IBM has announced to offer its cloud services in an open source platform. The announcement was made during the annual IBM Pulse 2013 conference held in Las Vegas. According to Robert LeBlanc - Senior Vice President, Middle Software, IBM, many customers greatly fear being locked to one technology platform.
This move will ensure that companies continue to innovate in the cloud without being hampered by locked system architectures in proprietary, unsecured and difficult offerings. Open standards enable organizations to take advantage of interconnected data, for instance mobile computing and big data.
"Open standards are the fundamental requirements to deliver services in any industry", says LeBlanc. Because of synergies between innovation and system optimization, such standards significantly speed up and simplify managing enterprise clouds.
Customers will no longer be locked to one vendor, but can choose the best platform, based on the best set of capabilities that meet their needs. Leblanc says, based on the customer driven requirement, IBM SmartCloud Orchestrator gives clients greater flexibility by eliminating the need to develop specific interfaces for different cloud services.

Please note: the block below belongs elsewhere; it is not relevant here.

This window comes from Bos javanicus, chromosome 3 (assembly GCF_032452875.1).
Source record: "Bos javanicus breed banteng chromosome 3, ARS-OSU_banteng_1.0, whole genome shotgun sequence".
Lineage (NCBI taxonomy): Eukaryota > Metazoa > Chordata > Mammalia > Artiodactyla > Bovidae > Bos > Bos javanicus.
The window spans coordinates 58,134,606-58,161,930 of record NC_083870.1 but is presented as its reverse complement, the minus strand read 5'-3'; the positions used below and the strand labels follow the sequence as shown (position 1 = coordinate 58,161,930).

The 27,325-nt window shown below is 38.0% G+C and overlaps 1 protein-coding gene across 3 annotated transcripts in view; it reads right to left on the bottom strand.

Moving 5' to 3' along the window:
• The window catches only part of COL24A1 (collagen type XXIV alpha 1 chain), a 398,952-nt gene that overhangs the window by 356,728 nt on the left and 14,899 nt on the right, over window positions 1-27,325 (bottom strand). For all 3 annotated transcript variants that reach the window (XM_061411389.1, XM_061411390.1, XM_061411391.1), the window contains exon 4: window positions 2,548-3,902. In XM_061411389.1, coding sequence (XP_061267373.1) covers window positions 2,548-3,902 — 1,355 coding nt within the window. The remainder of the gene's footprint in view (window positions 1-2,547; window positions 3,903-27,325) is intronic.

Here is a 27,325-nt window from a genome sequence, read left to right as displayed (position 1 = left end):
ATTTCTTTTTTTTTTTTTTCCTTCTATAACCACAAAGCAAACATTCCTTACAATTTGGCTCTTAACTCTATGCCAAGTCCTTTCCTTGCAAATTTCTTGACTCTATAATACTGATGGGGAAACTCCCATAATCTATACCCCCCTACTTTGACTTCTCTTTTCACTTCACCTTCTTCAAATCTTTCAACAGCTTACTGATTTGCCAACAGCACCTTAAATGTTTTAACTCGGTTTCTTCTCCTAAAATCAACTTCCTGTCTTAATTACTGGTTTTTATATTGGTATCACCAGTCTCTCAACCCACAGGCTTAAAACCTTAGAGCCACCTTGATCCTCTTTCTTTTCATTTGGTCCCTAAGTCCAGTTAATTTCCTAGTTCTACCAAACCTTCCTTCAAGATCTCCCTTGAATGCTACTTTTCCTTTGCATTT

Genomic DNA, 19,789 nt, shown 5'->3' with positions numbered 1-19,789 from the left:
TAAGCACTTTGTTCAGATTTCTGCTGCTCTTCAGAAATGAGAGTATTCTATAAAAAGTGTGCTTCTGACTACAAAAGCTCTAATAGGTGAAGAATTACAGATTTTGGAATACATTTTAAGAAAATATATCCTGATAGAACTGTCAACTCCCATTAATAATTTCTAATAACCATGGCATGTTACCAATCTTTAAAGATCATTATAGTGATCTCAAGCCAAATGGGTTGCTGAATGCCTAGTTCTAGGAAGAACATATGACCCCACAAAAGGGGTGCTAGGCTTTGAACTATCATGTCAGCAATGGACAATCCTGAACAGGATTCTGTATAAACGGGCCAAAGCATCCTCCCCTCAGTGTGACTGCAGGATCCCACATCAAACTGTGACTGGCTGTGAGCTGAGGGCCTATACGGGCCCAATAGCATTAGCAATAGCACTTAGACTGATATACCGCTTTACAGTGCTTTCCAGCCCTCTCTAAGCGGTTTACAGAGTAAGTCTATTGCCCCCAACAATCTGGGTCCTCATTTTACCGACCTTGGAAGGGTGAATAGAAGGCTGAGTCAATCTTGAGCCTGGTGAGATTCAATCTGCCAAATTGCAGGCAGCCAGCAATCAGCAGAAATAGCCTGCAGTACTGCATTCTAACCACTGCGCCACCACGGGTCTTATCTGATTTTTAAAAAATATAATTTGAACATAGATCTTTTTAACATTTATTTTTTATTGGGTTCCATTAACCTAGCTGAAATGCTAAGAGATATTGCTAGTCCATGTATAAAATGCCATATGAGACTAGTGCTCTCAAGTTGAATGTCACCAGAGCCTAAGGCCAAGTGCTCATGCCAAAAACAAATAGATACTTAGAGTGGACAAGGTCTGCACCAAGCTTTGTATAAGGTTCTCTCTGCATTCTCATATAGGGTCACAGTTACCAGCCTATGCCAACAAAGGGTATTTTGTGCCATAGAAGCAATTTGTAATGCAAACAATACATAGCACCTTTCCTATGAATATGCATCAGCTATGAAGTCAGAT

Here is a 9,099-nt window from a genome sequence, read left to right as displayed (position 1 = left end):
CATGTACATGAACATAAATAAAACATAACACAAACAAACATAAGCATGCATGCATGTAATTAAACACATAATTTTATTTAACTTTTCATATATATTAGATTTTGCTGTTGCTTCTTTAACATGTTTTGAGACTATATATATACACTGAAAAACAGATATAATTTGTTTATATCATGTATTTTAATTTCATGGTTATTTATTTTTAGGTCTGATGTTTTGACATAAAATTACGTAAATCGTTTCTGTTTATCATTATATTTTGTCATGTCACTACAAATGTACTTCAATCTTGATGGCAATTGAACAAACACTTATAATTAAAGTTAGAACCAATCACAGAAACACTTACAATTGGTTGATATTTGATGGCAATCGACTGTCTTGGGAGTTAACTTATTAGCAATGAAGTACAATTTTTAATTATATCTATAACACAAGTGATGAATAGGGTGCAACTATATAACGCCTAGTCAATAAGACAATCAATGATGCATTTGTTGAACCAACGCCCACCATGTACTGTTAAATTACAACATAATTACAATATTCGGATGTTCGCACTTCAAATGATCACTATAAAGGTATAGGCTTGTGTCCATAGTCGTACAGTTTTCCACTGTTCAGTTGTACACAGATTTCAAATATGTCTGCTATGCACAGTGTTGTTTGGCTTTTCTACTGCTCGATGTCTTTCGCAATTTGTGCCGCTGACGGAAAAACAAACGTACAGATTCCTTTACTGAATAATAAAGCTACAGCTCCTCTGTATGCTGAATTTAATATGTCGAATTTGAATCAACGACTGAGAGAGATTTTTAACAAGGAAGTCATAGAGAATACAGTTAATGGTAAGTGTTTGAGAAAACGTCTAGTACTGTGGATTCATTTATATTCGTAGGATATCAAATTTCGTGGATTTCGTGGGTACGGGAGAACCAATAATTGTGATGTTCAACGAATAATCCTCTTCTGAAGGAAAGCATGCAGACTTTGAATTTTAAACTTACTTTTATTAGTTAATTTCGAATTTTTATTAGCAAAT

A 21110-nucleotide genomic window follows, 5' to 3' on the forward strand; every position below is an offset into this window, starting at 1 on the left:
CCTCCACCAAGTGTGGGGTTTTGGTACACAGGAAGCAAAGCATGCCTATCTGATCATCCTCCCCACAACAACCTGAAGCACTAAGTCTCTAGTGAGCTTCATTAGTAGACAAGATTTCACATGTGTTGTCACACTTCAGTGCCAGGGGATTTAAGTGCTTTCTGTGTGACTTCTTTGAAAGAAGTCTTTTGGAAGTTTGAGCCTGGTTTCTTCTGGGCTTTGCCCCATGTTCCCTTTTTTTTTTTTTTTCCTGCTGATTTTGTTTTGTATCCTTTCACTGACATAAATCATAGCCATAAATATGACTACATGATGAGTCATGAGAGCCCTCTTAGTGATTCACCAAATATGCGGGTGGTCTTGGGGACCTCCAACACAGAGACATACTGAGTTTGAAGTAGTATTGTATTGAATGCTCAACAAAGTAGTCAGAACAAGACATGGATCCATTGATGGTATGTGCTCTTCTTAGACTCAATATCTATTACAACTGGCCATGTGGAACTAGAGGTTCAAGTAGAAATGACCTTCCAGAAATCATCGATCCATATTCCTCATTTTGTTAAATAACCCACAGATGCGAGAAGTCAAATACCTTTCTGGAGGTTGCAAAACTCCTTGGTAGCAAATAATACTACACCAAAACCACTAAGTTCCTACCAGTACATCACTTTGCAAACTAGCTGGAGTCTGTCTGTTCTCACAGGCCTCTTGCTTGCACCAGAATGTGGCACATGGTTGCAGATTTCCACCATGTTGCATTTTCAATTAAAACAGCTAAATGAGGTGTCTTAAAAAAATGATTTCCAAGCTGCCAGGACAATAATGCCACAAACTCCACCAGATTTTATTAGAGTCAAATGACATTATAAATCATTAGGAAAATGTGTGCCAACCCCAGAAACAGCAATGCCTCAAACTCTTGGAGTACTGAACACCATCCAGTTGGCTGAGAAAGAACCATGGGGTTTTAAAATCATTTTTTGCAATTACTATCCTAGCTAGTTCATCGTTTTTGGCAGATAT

Jay Snyder, Director of Platform Engineering - Aetna, says its plug-in framework is well nurtured where customers can add third party monitoring services, and many other functionality which is extensible.
With the new IBM Smart Cloud Orchestrator, users will be able to build new cloud services in minutes. This is done by combining the power of pattern based cloud delivery,with graphical orchestrator, for simple composition of cloud automation.
They will also experience a reduction on their operation costs by automating application development and life cycle management in the cloud. IBM SmartCloud will also simplify the user's consumption of cloud services via an intuitive self service portal, including the ability to measure the cost of cloud services when metering and also providing charge-back capabilities.
Sign up for CIO Asia eNewsletters.